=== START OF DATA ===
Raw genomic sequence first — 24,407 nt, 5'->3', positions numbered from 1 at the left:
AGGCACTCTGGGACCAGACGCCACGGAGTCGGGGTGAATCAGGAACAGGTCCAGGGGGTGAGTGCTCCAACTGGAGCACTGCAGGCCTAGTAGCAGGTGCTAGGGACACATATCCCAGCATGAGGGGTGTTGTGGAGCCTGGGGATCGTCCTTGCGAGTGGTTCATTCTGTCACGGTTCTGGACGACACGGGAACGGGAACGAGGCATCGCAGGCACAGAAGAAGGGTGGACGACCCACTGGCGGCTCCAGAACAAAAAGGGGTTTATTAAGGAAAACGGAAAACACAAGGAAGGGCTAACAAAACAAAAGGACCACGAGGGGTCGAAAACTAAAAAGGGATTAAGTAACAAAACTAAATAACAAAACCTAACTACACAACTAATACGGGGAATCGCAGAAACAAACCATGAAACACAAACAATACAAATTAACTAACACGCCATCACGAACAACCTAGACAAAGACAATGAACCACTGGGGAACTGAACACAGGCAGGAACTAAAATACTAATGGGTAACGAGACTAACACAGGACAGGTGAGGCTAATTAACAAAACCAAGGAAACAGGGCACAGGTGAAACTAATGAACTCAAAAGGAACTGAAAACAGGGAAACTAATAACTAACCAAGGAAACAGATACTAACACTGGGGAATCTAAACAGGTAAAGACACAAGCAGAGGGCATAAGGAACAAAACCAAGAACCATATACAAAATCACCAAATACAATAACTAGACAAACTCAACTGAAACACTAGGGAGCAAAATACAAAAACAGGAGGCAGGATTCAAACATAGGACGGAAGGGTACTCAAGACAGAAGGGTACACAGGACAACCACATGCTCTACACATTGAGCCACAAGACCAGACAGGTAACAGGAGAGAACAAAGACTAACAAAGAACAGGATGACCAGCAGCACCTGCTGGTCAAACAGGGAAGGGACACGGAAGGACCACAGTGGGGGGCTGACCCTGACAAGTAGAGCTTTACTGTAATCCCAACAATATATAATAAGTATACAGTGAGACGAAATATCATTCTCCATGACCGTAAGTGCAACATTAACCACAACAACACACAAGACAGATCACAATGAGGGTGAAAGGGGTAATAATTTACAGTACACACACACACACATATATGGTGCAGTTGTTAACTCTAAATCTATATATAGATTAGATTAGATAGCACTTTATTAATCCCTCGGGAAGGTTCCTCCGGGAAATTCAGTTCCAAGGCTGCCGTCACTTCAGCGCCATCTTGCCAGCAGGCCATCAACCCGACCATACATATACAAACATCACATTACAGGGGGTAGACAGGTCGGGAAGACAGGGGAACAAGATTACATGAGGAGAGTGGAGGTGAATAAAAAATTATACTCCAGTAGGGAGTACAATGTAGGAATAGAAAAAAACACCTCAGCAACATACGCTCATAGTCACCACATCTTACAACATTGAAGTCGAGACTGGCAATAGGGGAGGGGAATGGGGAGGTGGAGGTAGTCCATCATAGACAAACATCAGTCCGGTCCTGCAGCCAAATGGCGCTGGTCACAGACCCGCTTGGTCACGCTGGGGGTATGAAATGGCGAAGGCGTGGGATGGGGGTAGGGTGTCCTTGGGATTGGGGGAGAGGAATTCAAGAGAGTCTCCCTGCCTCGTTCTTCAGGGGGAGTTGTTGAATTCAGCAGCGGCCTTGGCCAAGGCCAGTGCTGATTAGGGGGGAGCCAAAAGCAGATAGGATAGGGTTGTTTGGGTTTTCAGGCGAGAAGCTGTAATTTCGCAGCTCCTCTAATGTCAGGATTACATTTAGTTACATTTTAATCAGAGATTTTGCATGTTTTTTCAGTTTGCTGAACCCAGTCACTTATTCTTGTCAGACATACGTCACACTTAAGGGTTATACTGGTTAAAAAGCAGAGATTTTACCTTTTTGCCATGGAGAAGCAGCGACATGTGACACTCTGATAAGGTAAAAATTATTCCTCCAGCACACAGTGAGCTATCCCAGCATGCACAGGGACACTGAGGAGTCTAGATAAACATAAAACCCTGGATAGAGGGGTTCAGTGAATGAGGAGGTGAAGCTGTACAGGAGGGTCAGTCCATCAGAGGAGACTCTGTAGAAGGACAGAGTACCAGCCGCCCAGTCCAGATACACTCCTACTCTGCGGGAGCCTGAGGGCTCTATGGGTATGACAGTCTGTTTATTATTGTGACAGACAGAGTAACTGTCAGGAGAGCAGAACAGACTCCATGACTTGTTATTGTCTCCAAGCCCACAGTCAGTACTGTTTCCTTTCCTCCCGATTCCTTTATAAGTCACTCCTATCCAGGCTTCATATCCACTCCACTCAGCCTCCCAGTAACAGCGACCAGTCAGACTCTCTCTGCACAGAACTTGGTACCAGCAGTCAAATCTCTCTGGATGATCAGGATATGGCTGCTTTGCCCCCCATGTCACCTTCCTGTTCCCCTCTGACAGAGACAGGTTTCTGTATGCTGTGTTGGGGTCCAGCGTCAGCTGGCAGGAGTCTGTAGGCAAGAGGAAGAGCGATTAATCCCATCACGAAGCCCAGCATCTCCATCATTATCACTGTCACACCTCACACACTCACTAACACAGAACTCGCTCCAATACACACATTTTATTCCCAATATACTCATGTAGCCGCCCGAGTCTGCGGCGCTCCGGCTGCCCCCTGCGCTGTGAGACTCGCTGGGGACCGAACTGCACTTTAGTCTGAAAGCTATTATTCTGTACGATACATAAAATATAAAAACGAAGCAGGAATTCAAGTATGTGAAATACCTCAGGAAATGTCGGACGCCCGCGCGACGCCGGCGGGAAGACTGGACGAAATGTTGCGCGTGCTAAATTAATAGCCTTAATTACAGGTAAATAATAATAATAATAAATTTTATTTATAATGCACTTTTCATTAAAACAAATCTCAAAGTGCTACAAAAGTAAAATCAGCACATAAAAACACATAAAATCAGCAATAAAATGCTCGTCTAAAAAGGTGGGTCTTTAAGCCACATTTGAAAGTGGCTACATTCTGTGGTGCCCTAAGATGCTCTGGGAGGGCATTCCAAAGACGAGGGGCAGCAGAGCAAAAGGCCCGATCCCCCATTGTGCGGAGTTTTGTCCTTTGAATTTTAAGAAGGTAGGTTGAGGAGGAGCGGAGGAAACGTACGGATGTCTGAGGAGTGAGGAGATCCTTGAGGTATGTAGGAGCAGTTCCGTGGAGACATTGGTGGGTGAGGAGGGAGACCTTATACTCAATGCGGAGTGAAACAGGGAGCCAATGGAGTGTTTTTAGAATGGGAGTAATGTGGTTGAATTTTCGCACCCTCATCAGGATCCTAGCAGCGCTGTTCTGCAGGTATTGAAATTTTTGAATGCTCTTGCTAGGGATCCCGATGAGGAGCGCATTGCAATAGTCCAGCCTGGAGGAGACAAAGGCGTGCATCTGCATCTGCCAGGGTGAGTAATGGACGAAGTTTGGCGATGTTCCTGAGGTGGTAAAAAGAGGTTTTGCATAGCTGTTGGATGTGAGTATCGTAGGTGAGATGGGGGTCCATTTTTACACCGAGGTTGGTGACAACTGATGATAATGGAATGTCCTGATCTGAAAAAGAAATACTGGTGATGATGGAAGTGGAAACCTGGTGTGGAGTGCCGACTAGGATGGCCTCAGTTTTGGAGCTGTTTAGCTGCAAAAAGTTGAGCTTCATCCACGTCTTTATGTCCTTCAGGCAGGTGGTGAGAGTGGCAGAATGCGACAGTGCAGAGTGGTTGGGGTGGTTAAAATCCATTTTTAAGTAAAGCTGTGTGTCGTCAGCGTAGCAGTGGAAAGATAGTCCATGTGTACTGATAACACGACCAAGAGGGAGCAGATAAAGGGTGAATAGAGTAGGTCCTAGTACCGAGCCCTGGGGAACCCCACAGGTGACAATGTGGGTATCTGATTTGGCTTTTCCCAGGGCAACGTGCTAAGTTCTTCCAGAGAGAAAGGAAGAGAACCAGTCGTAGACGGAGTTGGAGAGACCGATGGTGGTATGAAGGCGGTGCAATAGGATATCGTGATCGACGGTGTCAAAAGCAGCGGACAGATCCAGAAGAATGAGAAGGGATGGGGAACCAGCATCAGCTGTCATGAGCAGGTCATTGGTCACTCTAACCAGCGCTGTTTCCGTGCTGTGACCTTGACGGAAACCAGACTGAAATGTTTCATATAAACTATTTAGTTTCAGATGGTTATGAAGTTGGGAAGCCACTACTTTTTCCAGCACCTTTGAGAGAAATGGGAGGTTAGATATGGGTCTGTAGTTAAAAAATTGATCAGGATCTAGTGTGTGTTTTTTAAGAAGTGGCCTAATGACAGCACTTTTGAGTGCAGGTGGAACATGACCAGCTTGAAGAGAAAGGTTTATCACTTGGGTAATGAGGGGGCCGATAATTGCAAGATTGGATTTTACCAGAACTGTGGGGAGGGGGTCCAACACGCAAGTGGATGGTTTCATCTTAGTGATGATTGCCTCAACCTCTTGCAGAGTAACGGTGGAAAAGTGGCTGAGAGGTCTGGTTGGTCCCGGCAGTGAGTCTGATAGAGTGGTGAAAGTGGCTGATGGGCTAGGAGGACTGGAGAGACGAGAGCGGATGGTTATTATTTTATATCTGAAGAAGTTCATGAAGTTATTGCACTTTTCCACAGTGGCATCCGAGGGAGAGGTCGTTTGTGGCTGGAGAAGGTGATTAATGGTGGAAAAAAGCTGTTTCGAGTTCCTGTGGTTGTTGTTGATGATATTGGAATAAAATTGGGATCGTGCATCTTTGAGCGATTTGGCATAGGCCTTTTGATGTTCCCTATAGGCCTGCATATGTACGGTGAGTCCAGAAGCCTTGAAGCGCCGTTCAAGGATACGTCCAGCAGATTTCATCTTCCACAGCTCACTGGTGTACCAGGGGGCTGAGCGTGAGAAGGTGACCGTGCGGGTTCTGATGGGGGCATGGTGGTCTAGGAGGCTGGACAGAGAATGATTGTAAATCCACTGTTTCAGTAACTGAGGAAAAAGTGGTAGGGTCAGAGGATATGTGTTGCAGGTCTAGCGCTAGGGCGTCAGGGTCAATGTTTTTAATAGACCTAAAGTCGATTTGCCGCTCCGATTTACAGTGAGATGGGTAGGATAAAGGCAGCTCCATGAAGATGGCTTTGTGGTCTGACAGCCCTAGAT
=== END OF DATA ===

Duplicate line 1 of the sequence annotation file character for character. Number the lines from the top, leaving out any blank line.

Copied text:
Raw genomic sequence first — 24,407 nt, 5'->3', positions numbered from 1 at the left: